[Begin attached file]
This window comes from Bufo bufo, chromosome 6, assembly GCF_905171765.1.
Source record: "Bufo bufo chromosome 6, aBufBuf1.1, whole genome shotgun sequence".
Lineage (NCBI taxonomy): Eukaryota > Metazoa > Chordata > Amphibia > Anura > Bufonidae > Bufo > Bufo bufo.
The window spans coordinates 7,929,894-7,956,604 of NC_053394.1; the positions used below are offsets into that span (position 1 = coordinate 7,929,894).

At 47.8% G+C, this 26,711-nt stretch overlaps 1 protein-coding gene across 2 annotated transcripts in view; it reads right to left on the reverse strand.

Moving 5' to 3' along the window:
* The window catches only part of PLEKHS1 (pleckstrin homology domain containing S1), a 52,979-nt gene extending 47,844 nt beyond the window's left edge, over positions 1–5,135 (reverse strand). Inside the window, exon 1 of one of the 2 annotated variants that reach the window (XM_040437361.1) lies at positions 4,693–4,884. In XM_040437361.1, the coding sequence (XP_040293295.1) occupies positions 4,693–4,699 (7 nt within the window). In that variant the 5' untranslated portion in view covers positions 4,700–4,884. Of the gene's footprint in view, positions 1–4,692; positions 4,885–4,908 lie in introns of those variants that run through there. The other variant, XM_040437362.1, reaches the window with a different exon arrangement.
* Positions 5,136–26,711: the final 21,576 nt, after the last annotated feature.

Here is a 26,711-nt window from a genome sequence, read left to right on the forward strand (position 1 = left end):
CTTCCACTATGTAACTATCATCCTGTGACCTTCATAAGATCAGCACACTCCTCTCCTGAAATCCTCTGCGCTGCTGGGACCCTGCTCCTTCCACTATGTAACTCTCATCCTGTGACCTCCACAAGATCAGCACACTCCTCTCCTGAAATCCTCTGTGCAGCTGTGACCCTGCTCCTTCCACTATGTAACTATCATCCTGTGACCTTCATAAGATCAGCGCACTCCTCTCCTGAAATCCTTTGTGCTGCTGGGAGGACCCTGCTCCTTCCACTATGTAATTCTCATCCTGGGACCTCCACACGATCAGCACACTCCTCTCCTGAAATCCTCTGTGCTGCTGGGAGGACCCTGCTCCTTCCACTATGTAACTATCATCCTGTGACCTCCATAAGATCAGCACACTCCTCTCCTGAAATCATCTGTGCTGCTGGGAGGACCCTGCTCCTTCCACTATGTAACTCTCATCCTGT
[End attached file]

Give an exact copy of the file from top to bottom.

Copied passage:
This window comes from Bufo bufo, chromosome 6, assembly GCF_905171765.1.
Source record: "Bufo bufo chromosome 6, aBufBuf1.1, whole genome shotgun sequence".
Lineage (NCBI taxonomy): Eukaryota > Metazoa > Chordata > Amphibia > Anura > Bufonidae > Bufo > Bufo bufo.
The window spans coordinates 7,929,894-7,956,604 of NC_053394.1; the positions used below are offsets into that span (position 1 = coordinate 7,929,894).

At 47.8% G+C, this 26,711-nt stretch overlaps 1 protein-coding gene across 2 annotated transcripts in view; it reads right to left on the reverse strand.

Moving 5' to 3' along the window:
* The window catches only part of PLEKHS1 (pleckstrin homology domain containing S1), a 52,979-nt gene extending 47,844 nt beyond the window's left edge, over positions 1–5,135 (reverse strand). Inside the window, exon 1 of one of the 2 annotated variants that reach the window (XM_040437361.1) lies at positions 4,693–4,884. In XM_040437361.1, the coding sequence (XP_040293295.1) occupies positions 4,693–4,699 (7 nt within the window). In that variant the 5' untranslated portion in view covers positions 4,700–4,884. Of the gene's footprint in view, positions 1–4,692; positions 4,885–4,908 lie in introns of those variants that run through there. The other variant, XM_040437362.1, reaches the window with a different exon arrangement.
* Positions 5,136–26,711: the final 21,576 nt, after the last annotated feature.

Here is a 26,711-nt window from a genome sequence, read left to right on the forward strand (position 1 = left end):
CTTCCACTATGTAACTATCATCCTGTGACCTTCATAAGATCAGCACACTCCTCTCCTGAAATCCTCTGCGCTGCTGGGACCCTGCTCCTTCCACTATGTAACTCTCATCCTGTGACCTCCACAAGATCAGCACACTCCTCTCCTGAAATCCTCTGTGCAGCTGTGACCCTGCTCCTTCCACTATGTAACTATCATCCTGTGACCTTCATAAGATCAGCGCACTCCTCTCCTGAAATCCTTTGTGCTGCTGGGAGGACCCTGCTCCTTCCACTATGTAATTCTCATCCTGGGACCTCCACACGATCAGCACACTCCTCTCCTGAAATCCTCTGTGCTGCTGGGAGGACCCTGCTCCTTCCACTATGTAACTATCATCCTGTGACCTCCATAAGATCAGCACACTCCTCTCCTGAAATCATCTGTGCTGCTGGGAGGACCCTGCTCCTTCCACTATGTAACTCTCATCCTGT